Robert A. Kagan, Trying to Have It Both Ways: Local Discretion, Central Control, and Adversarial Legalism in American Environmental Regulation, 25 Ecology L.Q. 718 (1998)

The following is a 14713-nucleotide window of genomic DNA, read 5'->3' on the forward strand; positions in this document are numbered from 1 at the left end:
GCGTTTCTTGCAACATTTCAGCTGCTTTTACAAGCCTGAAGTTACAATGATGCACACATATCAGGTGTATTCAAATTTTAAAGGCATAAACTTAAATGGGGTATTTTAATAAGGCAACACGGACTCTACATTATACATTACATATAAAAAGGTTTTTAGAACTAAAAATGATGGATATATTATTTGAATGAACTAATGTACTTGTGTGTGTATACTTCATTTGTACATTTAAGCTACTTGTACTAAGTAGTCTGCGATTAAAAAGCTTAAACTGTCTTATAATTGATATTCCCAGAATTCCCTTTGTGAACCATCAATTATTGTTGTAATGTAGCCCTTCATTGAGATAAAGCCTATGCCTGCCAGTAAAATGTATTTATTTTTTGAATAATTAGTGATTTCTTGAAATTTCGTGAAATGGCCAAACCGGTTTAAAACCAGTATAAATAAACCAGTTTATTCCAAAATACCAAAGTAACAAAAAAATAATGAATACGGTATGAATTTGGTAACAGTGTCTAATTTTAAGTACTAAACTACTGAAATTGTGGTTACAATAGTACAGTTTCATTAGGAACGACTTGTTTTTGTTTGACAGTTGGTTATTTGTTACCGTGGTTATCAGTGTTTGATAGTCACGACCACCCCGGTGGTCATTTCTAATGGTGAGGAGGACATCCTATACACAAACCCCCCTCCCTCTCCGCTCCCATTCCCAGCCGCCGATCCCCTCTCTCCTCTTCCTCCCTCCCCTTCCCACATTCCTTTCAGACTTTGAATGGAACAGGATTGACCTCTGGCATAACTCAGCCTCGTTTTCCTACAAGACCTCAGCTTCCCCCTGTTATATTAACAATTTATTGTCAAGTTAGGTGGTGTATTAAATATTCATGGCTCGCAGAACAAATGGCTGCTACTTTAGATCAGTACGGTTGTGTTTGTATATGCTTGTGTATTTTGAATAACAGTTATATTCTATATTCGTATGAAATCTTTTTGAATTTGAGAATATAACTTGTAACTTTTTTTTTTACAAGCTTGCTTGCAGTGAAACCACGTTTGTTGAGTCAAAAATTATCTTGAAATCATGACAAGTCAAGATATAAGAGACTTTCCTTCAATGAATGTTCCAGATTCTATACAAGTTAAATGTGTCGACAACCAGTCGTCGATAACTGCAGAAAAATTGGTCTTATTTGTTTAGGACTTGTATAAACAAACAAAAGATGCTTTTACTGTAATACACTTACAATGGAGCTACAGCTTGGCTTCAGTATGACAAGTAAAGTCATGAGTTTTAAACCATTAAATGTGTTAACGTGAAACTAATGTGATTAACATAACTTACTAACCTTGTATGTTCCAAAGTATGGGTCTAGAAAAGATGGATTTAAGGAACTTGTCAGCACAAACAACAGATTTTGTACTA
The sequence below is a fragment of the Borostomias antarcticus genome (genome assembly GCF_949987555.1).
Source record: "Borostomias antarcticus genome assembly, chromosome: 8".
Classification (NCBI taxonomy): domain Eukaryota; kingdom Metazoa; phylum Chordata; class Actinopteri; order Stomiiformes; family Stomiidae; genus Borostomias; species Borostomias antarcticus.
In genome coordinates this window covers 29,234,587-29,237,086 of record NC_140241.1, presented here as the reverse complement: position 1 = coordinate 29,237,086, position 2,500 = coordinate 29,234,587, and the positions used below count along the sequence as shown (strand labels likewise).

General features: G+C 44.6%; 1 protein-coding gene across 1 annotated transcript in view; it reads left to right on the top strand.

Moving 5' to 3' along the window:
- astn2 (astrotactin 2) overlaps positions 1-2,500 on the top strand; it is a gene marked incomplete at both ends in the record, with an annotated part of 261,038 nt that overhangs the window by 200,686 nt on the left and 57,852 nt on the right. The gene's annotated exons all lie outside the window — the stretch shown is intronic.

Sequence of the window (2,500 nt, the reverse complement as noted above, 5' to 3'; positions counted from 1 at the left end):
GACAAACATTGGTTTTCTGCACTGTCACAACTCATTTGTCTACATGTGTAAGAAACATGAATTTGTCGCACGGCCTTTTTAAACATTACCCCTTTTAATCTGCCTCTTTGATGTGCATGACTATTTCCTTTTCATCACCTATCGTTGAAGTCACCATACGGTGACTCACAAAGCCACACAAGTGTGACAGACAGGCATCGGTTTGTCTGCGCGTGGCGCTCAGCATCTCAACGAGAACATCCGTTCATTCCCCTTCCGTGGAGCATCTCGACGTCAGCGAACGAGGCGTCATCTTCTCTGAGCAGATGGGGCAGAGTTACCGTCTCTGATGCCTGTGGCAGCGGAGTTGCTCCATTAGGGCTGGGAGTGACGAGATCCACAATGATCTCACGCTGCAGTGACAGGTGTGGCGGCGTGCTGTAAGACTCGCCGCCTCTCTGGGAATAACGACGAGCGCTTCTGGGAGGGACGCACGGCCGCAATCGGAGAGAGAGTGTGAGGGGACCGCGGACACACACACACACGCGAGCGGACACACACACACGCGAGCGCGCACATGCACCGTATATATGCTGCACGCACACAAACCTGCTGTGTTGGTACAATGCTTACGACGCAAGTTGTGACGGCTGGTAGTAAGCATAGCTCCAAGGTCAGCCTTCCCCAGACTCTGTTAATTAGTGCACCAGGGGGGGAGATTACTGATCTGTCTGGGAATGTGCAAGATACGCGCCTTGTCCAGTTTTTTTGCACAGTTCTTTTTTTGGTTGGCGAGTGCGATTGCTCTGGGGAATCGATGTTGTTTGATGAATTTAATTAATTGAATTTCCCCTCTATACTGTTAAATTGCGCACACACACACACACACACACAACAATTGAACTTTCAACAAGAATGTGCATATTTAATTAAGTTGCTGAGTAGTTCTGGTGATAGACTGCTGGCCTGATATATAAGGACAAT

Compared to their counterparts abroad, US environmental regulatory regimes provide stronger rights of public participation, broader access to information concerning regulatory compliance, and easier access to the courts. These national differences are attributed to differences in governmental structure and in how regulatory responsibility is allocated among levels of government. The distinctive modes of fragmenting and checking governmental authority are cited to explain the characteristics of US environmental regulation: more detailed and complex legal requirements, and more protracted permitting processes. These procedural problems, it is argued, are not the inevitable consequences of federalism, but rather the desire to allow local and state governments discretion to make the tradeoffs between environmental protection and economic development, while at the same time, not trusting local governments to adequately protect environmental values.